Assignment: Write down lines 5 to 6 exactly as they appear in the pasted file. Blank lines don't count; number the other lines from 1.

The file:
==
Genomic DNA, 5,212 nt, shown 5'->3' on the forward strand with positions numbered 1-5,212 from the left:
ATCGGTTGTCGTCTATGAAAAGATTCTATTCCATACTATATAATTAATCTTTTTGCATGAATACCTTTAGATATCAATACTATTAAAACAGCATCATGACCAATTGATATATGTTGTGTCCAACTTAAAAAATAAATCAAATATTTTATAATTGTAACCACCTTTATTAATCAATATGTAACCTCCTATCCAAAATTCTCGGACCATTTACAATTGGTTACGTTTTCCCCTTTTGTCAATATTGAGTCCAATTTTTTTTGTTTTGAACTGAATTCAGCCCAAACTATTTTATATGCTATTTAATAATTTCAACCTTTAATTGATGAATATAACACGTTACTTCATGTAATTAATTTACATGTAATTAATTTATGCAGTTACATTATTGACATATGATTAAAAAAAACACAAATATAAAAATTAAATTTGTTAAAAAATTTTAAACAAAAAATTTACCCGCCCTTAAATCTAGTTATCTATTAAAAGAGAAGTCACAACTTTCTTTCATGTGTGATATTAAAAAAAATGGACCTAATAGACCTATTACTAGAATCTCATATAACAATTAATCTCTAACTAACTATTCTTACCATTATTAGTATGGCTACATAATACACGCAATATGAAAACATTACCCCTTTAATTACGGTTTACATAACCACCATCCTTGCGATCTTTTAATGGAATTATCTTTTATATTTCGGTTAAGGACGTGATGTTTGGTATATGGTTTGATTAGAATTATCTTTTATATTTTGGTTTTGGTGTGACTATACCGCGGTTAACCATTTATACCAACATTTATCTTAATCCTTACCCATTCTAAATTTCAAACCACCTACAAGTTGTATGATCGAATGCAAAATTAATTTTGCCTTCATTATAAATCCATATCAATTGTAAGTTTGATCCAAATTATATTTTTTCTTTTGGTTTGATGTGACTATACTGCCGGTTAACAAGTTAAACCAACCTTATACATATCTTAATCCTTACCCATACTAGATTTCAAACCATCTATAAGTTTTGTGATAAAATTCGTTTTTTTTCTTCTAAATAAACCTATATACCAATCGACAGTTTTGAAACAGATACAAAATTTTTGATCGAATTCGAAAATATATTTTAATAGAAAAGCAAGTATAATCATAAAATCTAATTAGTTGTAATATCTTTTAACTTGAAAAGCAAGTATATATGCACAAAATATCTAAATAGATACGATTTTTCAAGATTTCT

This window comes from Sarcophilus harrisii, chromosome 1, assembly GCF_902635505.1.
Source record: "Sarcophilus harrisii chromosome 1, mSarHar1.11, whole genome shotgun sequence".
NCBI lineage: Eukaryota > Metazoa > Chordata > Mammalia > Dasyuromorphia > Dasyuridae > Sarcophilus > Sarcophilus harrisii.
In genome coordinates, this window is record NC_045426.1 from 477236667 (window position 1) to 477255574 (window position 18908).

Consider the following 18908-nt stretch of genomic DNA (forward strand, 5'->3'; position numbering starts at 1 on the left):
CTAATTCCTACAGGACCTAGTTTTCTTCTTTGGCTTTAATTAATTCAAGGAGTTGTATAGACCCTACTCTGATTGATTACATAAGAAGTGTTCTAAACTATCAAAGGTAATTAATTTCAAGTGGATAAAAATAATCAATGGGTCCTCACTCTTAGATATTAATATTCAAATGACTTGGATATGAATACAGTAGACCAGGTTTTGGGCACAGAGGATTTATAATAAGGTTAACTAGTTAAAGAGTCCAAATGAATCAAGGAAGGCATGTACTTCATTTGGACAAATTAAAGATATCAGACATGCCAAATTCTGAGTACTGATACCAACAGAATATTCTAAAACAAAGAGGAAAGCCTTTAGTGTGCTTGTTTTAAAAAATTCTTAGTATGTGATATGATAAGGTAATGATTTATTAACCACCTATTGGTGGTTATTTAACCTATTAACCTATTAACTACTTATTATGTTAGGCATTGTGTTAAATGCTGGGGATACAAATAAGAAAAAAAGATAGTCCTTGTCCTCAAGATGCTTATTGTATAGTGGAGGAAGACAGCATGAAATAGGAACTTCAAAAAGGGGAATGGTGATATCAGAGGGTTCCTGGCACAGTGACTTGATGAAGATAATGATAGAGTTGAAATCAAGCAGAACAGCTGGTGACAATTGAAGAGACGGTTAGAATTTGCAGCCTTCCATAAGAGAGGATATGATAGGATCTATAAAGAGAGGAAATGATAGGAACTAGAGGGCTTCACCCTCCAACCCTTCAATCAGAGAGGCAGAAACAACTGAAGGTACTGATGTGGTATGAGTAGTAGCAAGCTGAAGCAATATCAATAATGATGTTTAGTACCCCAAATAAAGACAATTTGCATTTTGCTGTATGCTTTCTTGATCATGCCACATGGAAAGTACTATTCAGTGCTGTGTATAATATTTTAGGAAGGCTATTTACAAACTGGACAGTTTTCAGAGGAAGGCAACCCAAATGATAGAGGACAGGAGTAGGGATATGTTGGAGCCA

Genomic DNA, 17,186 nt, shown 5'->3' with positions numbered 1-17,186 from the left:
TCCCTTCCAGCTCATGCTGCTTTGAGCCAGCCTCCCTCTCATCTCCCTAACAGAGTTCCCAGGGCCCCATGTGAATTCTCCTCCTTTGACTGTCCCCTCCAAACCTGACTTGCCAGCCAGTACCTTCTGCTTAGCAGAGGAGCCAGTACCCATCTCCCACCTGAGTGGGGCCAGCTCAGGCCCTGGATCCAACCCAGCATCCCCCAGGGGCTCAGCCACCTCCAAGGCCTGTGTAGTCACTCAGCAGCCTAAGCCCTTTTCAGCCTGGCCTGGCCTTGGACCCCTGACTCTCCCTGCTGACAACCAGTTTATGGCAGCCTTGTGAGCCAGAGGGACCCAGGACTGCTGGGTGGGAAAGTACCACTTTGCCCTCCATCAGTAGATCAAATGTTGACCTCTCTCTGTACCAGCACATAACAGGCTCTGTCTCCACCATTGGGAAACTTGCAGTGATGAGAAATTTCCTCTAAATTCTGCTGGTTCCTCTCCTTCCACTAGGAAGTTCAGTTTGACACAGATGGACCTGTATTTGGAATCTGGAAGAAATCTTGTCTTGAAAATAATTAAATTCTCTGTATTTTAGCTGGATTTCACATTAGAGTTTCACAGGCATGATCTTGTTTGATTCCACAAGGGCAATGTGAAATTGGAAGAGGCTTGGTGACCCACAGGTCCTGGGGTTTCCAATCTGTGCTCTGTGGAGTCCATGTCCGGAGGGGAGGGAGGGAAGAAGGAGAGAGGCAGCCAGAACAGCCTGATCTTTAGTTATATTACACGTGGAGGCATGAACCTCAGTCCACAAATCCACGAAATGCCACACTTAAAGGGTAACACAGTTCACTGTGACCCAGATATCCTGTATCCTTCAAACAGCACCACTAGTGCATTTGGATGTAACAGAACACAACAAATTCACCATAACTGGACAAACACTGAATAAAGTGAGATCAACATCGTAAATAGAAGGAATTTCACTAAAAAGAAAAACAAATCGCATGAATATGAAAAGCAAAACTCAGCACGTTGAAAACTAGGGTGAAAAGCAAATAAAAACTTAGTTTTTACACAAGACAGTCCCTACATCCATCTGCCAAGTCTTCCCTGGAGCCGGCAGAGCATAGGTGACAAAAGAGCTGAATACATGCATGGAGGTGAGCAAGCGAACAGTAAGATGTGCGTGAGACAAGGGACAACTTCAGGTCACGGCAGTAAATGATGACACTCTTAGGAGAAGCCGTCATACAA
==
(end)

NCBI lineage: Eukaryota > Metazoa > Chordata > Mammalia > Dasyuromorphia > Dasyuridae > Sarcophilus > Sarcophilus harrisii.
In genome coordinates, this window is record NC_045426.1 from 477236667 (window position 1) to 477255574 (window position 18908).